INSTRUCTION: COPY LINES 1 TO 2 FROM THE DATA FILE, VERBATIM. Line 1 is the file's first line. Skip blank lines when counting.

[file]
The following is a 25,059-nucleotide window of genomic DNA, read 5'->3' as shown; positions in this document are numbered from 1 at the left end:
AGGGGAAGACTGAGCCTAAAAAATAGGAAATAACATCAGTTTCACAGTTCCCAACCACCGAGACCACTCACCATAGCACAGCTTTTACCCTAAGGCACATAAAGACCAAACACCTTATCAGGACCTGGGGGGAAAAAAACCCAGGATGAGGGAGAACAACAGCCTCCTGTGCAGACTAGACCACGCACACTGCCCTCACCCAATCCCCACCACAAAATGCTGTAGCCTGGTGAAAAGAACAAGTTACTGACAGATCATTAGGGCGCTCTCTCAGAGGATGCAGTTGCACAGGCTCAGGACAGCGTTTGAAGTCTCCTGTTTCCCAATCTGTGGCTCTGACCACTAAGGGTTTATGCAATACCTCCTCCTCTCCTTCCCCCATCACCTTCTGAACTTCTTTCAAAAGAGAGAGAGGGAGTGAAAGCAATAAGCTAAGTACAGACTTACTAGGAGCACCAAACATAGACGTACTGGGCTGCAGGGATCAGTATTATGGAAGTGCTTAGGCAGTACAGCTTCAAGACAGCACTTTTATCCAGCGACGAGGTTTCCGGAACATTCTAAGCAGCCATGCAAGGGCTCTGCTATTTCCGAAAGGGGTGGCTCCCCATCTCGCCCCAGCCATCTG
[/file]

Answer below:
The following is a 25,059-nucleotide window of genomic DNA, read 5'->3' as shown; positions in this document are numbered from 1 at the left end:
AGGGGAAGACTGAGCCTAAAAAATAGGAAATAACATCAGTTTCACAGTTCCCAACCACCGAGACCACTCACCATAGCACAGCTTTTACCCTAAGGCACATAAAGACCAAACACCTTATCAGGACCTGGGGGGAAAAAAACCCAGGATGAGGGAGAACAACAGCCTCCTGTGCAGACTAGACCACGCACACTGCCCTCACCCAATCCCCACCACAAAATGCTGTAGCCTGGTGAAAAGAACAAGTTACTGACAGATCATTAGGGCGCTCTCTCAGAGGATGCAGTTGCACAGGCTCAGGACAGCGTTTGAAGTCTCCTGTTTCCCAATCTGTGGCTCTGACCACTAAGGGTTTATGCAATACCTCCTCCTCTCCTTCCCCCATCACCTTCTGAACTTCTTTCAAAAGAGAGAGAGGGAGTGAAAGCAATAAGCTAAGTACAGACTTACTAGGAGCACCAAACATAGACGTACTGGGCTGCAGGGATCAGTATTATGGAAGTGCTTAGGCAGTACAGCTTCAAGACAGCACTTTTATCCAGCGACGAGGTTTCCGGAACATTCTAAGCAGCCATGCAAGGGCTCTGCTATTTCCGAAAGGGGTGGCTCCCCATCTCGCCCCAGCCATCTG